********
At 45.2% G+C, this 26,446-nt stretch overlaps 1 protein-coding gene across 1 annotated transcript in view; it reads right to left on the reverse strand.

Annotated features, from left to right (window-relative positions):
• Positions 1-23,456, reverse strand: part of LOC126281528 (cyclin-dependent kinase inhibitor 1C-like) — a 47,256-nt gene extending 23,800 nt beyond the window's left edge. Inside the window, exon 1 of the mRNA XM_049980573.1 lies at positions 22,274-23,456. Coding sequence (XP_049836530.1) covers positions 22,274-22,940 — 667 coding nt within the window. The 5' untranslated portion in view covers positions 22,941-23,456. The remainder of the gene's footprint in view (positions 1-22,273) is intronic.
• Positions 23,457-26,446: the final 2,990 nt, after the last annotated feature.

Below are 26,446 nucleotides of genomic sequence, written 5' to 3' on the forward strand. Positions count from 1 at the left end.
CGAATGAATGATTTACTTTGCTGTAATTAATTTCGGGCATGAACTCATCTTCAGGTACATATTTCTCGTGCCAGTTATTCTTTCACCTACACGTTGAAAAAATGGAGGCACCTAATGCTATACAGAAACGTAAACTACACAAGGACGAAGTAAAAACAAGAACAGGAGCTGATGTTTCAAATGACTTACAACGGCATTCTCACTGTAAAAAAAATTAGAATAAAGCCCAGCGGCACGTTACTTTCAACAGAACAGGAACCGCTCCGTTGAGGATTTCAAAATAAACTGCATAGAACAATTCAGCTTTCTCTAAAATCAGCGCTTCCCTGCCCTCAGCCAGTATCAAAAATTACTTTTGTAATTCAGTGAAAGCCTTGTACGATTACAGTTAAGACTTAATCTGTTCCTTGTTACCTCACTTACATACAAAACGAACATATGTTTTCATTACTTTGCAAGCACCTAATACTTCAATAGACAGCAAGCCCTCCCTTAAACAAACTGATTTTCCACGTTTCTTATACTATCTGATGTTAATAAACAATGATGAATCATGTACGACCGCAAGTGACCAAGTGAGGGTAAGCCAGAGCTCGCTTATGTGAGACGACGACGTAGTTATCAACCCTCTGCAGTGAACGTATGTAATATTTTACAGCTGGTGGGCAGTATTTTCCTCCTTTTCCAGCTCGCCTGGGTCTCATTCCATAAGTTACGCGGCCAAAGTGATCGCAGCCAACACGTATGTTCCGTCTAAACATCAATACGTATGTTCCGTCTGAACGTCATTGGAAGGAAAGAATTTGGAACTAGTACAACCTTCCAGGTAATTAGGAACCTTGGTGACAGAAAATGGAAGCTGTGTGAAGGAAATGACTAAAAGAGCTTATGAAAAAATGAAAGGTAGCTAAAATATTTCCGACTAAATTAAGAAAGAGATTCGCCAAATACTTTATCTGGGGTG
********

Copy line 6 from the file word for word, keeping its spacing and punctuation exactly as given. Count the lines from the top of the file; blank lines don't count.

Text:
CGAATGAATGATTTACTTTGCTGTAATTAATTTCGGGCATGAACTCATCTTCAGGTACATATTTCTCGTGCCAGTTATTCTTTCACCTACACGTTGAAAAAATGGAGGCACCTAATGCTATACAGAAACGTAAACTACACAAGGACGAAGTAAAAACAAGAACAGGAGCTGATGTTTCAAATGACTTACAACGGCATTCTCACTGTAAAAAAAATTAGAATAAAGCCCAGCGGCACGTTACTTTCAACAGAACAGGAACCGCTCCGTTGAGGATTTCAAAATAAACTGCATAGAACAATTCAGCTTTCTCTAAAATCAGCGCTTCCCTGCCCTCAGCCAGTATCAAAAATTACTTTTGTAATTCAGTGAAAGCCTTGTACGATTACAGTTAAGACTTAATCTGTTCCTTGTTACCTCACTTACATACAAAACGAACATATGTTTTCATTACTTTGCAAGCACCTAATACTTCAATAGACAGCAAGCCCTCCCTTAAACAAACTGATTTTCCACGTTTCTTATACTATCTGATGTTAATAAACAATGATGAATCATGTACGACCGCAAGTGACCAAGTGAGGGTAAGCCAGAGCTCGCTTATGTGAGACGACGACGTAGTTATCAACCCTCTGCAGTGAACGTATGTAATATTTTACAGCTGGTGGGCAGTATTTTCCTCCTTTTCCAGCTCGCCTGGGTCTCATTCCATAAGTTACGCGGCCAAAGTGATCGCAGCCAACACGTATGTTCCGTCTAAACATCAATACGTATGTTCCGTCTGAACGTCATTGGAAGGAAAGAATTTGGAACTAGTACAACCTTCCAGGTAATTAGGAACCTTGGTGACAGAAAATGGAAGCTGTGTGAAGGAAATGACTAAAAGAGCTTATGAAAAAATGAAAGGTAGCTAAAATATTTCCGACTAAATTAAGAAAGAGATTCGCCAAATACTTTATCTGGGGTG